I’m back! I’m using the word ‘vacation’ a bit loosely. It was a very busy trip with little time to relax. I was away for 5 weeks doing a whirlwind tour of France, trying to photograph as many cathedrals (and a lot of other old buildings) as I could. I hit 42 cities in 36 days and walked so much my feet still hurt. Whew. It’s good to be back. I’ve spent the past 2 weeks trying to get back up to speed. Over the next while I’ll be going through the 20,000+ photos I took. I’ll post a small album here of interesting pieces of sculpture and stained glass.

I’d hoped to do some reading so I would have content to post when I returned, but things didn't work out that way. I did watch some TV shows, one of which I will be posting about. So I've scrambled a bit to finish some books. I’m hoping to get back to posting 1-2 times a week.

I’m also hoping to update the cathedral information pages I used on the trip so I can post a few of those to Archive.org. One of the reasons I took the trip was so I could add information to the pages and fix any errors before I posted them (I’m sure there will still be errors, there’s always something you miss, but hopefully there will be fewer errors).

Thursday, 22 September 2022

Shout-Out: The Undertaking of Hart and Mercy by Megan Bannen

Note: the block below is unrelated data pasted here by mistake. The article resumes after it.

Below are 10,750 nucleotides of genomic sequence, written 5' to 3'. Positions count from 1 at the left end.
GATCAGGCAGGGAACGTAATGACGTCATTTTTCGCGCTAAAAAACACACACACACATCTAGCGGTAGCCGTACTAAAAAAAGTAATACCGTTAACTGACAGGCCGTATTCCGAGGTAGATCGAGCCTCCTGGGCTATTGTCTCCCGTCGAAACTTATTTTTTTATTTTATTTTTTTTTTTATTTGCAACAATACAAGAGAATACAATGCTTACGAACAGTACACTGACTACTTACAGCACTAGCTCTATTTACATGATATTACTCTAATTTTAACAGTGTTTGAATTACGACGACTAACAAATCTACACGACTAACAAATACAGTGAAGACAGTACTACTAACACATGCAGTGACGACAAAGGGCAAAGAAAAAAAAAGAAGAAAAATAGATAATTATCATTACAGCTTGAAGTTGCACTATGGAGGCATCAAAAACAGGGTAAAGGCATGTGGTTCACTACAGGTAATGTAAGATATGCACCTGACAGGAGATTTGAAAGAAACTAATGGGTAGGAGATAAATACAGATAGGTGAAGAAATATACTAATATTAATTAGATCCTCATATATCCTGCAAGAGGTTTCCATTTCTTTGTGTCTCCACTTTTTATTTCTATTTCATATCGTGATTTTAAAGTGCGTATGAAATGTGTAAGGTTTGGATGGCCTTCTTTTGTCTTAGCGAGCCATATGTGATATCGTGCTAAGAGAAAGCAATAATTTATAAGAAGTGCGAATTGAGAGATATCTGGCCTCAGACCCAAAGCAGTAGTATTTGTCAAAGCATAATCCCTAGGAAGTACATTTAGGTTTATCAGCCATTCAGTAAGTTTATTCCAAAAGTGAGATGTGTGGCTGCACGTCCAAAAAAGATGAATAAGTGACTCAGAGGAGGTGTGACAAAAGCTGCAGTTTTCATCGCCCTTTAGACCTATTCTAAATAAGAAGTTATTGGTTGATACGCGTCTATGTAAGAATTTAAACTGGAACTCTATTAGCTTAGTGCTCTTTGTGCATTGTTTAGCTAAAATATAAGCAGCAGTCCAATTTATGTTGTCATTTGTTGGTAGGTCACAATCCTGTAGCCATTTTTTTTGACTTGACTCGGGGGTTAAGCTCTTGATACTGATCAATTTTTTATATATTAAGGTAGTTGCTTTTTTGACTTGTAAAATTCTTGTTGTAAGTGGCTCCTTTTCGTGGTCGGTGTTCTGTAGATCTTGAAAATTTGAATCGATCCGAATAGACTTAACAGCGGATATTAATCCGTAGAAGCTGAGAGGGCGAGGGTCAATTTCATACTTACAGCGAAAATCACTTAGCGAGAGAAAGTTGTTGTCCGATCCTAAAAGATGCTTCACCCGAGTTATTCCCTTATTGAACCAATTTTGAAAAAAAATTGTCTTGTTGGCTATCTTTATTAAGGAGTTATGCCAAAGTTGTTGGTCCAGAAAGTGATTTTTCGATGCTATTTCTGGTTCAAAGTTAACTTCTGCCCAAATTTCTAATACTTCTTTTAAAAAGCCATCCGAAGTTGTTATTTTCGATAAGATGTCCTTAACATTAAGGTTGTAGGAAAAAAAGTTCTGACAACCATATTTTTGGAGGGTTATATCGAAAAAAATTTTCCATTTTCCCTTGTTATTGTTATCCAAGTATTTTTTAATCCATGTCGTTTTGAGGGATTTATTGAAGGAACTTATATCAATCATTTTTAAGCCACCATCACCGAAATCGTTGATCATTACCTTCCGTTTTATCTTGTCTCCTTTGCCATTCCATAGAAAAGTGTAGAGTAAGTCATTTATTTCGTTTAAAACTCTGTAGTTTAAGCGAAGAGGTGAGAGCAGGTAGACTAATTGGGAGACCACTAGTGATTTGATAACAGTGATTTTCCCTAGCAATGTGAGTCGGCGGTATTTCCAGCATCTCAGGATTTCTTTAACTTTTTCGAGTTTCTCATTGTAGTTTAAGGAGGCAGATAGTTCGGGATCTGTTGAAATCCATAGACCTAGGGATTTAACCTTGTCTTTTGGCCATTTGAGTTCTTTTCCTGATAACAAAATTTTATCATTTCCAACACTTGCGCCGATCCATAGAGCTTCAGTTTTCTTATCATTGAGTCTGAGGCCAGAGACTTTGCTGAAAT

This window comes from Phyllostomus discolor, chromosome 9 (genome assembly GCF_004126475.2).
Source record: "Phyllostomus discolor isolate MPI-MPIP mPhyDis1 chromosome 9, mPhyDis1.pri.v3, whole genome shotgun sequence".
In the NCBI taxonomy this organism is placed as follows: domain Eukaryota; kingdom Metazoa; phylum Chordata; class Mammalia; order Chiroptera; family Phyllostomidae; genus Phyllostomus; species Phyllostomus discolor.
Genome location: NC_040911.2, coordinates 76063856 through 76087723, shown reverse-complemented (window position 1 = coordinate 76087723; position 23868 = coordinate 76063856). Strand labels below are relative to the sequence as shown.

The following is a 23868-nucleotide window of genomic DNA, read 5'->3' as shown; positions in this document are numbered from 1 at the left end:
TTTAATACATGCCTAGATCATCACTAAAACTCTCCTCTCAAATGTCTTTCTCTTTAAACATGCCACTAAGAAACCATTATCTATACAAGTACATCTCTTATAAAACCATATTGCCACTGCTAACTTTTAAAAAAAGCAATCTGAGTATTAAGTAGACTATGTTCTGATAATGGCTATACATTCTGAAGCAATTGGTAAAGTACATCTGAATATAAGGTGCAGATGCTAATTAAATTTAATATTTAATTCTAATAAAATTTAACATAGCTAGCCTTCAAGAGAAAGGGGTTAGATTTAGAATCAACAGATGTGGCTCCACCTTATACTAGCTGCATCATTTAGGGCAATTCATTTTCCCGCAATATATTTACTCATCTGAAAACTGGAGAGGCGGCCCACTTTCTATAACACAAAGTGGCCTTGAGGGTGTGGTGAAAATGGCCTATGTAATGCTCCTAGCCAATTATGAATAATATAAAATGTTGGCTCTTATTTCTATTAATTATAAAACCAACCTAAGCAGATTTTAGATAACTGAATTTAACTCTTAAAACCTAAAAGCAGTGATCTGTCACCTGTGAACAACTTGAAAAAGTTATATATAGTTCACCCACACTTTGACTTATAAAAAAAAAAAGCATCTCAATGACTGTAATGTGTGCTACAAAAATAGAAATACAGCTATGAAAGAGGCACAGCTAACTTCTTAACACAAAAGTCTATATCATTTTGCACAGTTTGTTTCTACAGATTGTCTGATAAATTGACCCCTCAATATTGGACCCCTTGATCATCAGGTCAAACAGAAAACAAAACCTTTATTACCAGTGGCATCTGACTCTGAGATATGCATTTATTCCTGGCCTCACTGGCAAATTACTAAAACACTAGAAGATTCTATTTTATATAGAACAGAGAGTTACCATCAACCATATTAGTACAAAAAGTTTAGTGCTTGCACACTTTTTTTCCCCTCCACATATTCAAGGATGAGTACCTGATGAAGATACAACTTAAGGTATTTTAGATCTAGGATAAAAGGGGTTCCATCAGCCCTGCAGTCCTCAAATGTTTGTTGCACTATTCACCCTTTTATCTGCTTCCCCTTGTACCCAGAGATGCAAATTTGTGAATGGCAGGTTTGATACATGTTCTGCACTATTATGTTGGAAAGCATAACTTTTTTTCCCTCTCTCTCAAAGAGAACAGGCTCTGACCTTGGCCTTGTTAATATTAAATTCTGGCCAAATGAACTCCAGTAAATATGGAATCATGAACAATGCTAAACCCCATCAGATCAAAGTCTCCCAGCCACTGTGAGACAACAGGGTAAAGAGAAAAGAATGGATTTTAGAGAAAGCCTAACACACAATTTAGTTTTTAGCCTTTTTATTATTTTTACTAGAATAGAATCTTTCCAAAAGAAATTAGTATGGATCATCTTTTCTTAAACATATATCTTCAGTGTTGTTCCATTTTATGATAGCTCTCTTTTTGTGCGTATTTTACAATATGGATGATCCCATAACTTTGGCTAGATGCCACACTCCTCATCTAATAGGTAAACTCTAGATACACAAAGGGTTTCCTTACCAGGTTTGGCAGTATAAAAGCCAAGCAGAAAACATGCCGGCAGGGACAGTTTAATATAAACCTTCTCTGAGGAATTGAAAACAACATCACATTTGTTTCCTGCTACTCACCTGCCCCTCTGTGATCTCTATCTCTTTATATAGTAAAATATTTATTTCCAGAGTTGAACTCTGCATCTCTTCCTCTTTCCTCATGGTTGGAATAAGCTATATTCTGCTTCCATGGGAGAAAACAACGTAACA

"A uniquely charming mixture of whimsy and the macabre that completely won me over. If you ever wished for an adult romance that felt like Howl's Moving Castle, THIS IS THAT BOOK."
—Helen Hoang, author of The Kiss Quotient

Hart is a marshal, tasked with patrolling the strange and magical wilds of Tanria. It’s an unforgiving job, and Hart’s got nothing but time to ponder his loneliness.

Mercy never has a moment to herself. She’s been single-handedly keeping Birdsall & Son Undertakers afloat in defiance of sullen jerks like Hart, who seems to have a gift for showing up right when her patience is thinnest.

After yet another exasperating run-in with Mercy, Hart finds himself penning a letter addressed simply to “A Friend”. Much to his surprise, an anonymous letter comes back in return, and a tentative friendship is born.

If only Hart knew he’s been baring his soul to the person who infuriates him most—Mercy. As the dangers from Tanria grow closer, so do the unlikely correspondents. But can their blossoming romance survive the fated discovery that their pen pals are their worst nightmares—each other?

Tuesday, 16 August 2022

Blog Vacation

I'll be taking a month or so off for a blog vacation. I've got a few time consuming projects I've been working on and want to focus on those exclusively for a bit. I will be back with new content mid-September.